Blazepods are fun training gear, but they’re too big for casual users

Increase / One of my best data trails.


Formula 1 fans may have noticed that many drivers practice their reactions before getting into their cars at the start of the race. For some, it’s that simple like working with a trainer and some tennis balls. But you may have noticed how 2021 champion Max Verstappen slapped on some light-up pods, like a wireless version of the old Simon game since the end of the 1970s.

Called Blazepods, they are Bluetooth-connected educational lights that originated in an interactive playground in Israel. Blazepod’s founder has developed a number of exercises for the system, such as capture the flag and relay. “It was such a success that they knew they had to make this wireless,” explained Brian Farber, Blazepod’s director of business development. “And then they started implementing it [them] and understanding the benefits – from cognitive to connecting the brain and body together, decision making, reaction time and actual analytics. It just took off from there.”

Max Verstappen might be the most popular Blazepod user.

Max Verstappen might be the most popular Blazepod user.

Blazepod offered to send Ars a set to test, and since I was in the middle of fitness and some remote part of my brain still thinks it might be a racer, I accepted the company’s offer.

Blazepods are sturdy gray-blue plastic pucks about 3 inches across. The tops are transparent and contain LEDs and a touch sensor. They fold up and fit into a USB charging base and have about 10 hours of battery life. As you’d expect, there’s a smartphone app that interacts with the capsules; There are many tutorials in the application, including sound tests and reaction time training as well as balance and core exercises.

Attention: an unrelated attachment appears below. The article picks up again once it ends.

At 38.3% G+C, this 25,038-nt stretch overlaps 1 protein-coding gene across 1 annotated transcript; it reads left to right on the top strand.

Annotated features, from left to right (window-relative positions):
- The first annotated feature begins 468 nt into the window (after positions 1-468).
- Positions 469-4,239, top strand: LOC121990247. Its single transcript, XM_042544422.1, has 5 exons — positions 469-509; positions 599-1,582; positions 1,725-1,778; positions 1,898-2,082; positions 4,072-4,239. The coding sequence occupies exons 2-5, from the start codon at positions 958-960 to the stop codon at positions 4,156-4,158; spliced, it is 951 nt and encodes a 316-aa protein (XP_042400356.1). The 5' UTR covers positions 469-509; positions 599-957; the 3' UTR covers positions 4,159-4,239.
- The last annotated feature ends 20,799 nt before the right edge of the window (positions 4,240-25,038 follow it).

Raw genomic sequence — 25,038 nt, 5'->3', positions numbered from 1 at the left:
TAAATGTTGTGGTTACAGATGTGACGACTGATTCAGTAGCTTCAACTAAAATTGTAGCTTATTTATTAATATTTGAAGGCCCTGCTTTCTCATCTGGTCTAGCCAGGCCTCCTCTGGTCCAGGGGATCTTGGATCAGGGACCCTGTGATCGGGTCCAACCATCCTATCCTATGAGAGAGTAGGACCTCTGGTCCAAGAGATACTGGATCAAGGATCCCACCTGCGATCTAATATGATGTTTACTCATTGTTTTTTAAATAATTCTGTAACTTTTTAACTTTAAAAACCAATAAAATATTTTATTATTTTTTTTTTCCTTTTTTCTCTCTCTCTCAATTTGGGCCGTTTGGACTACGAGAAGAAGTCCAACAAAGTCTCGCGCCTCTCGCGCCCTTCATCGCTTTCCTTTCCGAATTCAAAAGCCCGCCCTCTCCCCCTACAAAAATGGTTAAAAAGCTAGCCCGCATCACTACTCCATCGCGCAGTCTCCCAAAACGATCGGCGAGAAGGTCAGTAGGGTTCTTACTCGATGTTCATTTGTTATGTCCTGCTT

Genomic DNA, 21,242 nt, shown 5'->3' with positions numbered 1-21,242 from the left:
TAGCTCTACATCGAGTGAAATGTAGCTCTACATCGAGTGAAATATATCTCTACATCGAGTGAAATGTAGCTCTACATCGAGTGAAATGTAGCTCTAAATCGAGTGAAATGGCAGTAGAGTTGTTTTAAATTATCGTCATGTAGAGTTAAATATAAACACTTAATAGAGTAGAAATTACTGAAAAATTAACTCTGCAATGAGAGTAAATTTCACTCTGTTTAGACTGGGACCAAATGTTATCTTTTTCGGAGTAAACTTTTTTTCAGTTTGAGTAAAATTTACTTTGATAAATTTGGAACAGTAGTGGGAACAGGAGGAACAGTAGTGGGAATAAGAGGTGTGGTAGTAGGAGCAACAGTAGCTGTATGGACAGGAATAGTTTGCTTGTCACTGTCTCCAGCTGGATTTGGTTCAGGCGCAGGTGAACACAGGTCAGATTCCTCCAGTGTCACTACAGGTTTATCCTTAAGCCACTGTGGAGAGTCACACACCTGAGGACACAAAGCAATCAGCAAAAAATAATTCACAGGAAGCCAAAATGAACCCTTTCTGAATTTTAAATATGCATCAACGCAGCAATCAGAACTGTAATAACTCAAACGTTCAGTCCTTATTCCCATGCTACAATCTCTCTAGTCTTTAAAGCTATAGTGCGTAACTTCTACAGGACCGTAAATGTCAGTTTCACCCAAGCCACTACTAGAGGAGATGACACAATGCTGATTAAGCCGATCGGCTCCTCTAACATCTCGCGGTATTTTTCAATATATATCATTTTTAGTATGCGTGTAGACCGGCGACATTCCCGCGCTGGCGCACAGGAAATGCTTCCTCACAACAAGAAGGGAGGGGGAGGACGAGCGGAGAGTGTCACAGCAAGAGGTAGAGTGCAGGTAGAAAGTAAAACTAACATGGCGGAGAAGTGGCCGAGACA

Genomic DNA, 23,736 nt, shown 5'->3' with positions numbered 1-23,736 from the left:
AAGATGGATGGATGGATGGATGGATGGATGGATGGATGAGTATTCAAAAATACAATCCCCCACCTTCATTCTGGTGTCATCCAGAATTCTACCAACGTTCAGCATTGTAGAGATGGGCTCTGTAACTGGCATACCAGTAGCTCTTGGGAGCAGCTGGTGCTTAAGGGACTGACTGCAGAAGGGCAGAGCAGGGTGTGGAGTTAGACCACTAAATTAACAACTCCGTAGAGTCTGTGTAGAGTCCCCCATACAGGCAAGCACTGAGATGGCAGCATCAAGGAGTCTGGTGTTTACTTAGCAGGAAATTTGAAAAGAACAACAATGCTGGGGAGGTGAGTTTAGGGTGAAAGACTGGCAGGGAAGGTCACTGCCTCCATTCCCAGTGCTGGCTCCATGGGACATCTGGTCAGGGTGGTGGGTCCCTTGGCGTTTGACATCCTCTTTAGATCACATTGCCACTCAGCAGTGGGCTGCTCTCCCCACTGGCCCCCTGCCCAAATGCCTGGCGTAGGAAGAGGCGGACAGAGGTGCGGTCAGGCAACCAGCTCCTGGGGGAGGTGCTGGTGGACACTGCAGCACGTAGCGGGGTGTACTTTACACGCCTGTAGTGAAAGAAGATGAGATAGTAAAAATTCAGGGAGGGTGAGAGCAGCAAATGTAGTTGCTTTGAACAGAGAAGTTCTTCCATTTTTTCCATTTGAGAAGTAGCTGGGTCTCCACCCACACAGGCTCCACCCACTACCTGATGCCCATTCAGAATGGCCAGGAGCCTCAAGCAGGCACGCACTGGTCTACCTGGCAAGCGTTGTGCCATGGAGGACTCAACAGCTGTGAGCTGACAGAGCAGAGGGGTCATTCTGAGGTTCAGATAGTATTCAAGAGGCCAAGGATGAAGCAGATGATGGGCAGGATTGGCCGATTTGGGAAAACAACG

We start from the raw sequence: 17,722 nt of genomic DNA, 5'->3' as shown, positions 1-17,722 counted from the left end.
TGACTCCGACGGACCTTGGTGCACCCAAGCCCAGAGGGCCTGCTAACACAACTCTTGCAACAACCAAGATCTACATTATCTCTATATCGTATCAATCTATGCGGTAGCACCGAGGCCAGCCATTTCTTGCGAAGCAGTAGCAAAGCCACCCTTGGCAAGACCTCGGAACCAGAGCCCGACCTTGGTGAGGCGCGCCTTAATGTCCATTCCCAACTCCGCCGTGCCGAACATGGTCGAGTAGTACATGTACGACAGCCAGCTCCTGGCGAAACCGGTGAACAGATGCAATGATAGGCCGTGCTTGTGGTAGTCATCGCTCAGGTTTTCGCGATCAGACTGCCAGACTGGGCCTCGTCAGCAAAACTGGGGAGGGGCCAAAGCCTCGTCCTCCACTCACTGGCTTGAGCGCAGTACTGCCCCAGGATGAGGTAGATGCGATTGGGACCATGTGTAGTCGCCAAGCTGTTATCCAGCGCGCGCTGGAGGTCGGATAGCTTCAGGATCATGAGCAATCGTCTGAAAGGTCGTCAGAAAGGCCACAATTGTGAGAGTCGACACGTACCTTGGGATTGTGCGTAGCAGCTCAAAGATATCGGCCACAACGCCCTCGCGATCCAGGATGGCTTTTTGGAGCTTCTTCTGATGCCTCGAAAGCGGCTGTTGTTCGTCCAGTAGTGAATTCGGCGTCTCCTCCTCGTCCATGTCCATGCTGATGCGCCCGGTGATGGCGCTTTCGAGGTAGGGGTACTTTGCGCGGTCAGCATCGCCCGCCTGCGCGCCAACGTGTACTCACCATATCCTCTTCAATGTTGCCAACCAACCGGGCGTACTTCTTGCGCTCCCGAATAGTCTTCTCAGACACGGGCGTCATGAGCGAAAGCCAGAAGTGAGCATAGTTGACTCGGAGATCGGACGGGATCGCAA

You can refine the list of activities offered by the program by telling us which sports you are interested in – soccer, basketball, baseball, rugby, American football, racquetball, etc. In addition, you can program your own exercises. I did this with all six pods sitting on my desk and they would fire randomly in 30 second cycles.

The benefit, according to Farber, is that “it makes the brain work and process a little bit faster and more efficiently. It’s visual stimulation—everything you do as a driver, you do with your eyes, right? For the most part, yes, you have radio and you get information, but the dangerous part is not catching things with your eyes,” he said.

I’d like to say pods have revolutionized my training regimen, but to be honest, I’m not that dedicated. The six-pack is compact enough to travel with, and I’ve taken it on the go a few times. However, without accessories like suction cups, you won’t be able to do more than spread them out on the ground or on a table. My early tests were marred by pods sometimes failing to register a hit, making the reaction time data unreliable, but a software update seems to have fixed that issue pretty well.

The performance of the pods may have improved, but I’m not entirely sure that my reaction time has decreased, nor have I spent enough time with the racing simulators to know if there’s been any real improvement there.

When I spoke with Farber, he told me that while the technology was originally designed to allow kids to play, “we made a shift very early on, realizing that what we have here is really designed for an athlete, not necessarily a kid.” .

As I write this, it resonates—not because I consider myself a kid, but also because I know I’m not an athlete, and thus not exactly the target user. That’s especially true when you consider the cost—a six-pack starts at $329, and there’s a subscription service that lets you add more packs and share activities for $14.99 a month or $149.99 a year. For true athletes, trainers, coaches, and fitness instructors, I can see the appeal, but for the average user, this product is probably overkill.

List of images by Blazepod

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